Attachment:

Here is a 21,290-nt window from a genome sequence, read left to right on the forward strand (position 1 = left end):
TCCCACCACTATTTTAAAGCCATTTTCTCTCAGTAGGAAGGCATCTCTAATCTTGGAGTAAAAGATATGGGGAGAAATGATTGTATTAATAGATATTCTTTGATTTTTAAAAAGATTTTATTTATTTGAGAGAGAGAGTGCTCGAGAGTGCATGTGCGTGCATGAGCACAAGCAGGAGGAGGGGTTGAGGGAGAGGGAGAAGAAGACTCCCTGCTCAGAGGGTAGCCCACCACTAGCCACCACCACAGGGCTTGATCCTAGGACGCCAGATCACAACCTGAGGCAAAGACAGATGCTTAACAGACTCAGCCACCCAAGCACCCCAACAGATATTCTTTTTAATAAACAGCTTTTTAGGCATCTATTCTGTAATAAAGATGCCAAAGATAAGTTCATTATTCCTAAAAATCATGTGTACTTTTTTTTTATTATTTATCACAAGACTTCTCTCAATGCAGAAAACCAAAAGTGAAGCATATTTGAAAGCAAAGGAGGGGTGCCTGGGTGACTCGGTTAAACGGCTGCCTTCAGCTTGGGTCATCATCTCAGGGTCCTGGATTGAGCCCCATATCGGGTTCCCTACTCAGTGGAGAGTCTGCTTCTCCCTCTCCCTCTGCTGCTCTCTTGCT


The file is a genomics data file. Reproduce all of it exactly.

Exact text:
Here is a 21,290-nt window from a genome sequence, read left to right on the forward strand (position 1 = left end):
TCCCACCACTATTTTAAAGCCATTTTCTCTCAGTAGGAAGGCATCTCTAATCTTGGAGTAAAAGATATGGGGAGAAATGATTGTATTAATAGATATTCTTTGATTTTTAAAAAGATTTTATTTATTTGAGAGAGAGAGTGCTCGAGAGTGCATGTGCGTGCATGAGCACAAGCAGGAGGAGGGGTTGAGGGAGAGGGAGAAGAAGACTCCCTGCTCAGAGGGTAGCCCACCACTAGCCACCACCACAGGGCTTGATCCTAGGACGCCAGATCACAACCTGAGGCAAAGACAGATGCTTAACAGACTCAGCCACCCAAGCACCCCAACAGATATTCTTTTTAATAAACAGCTTTTTAGGCATCTATTCTGTAATAAAGATGCCAAAGATAAGTTCATTATTCCTAAAAATCATGTGTACTTTTTTTTTATTATTTATCACAAGACTTCTCTCAATGCAGAAAACCAAAAGTGAAGCATATTTGAAAGCAAAGGAGGGGTGCCTGGGTGACTCGGTTAAACGGCTGCCTTCAGCTTGGGTCATCATCTCAGGGTCCTGGATTGAGCCCCATATCGGGTTCCCTACTCAGTGGAGAGTCTGCTTCTCCCTCTCCCTCTGCTGCTCTCTTGCT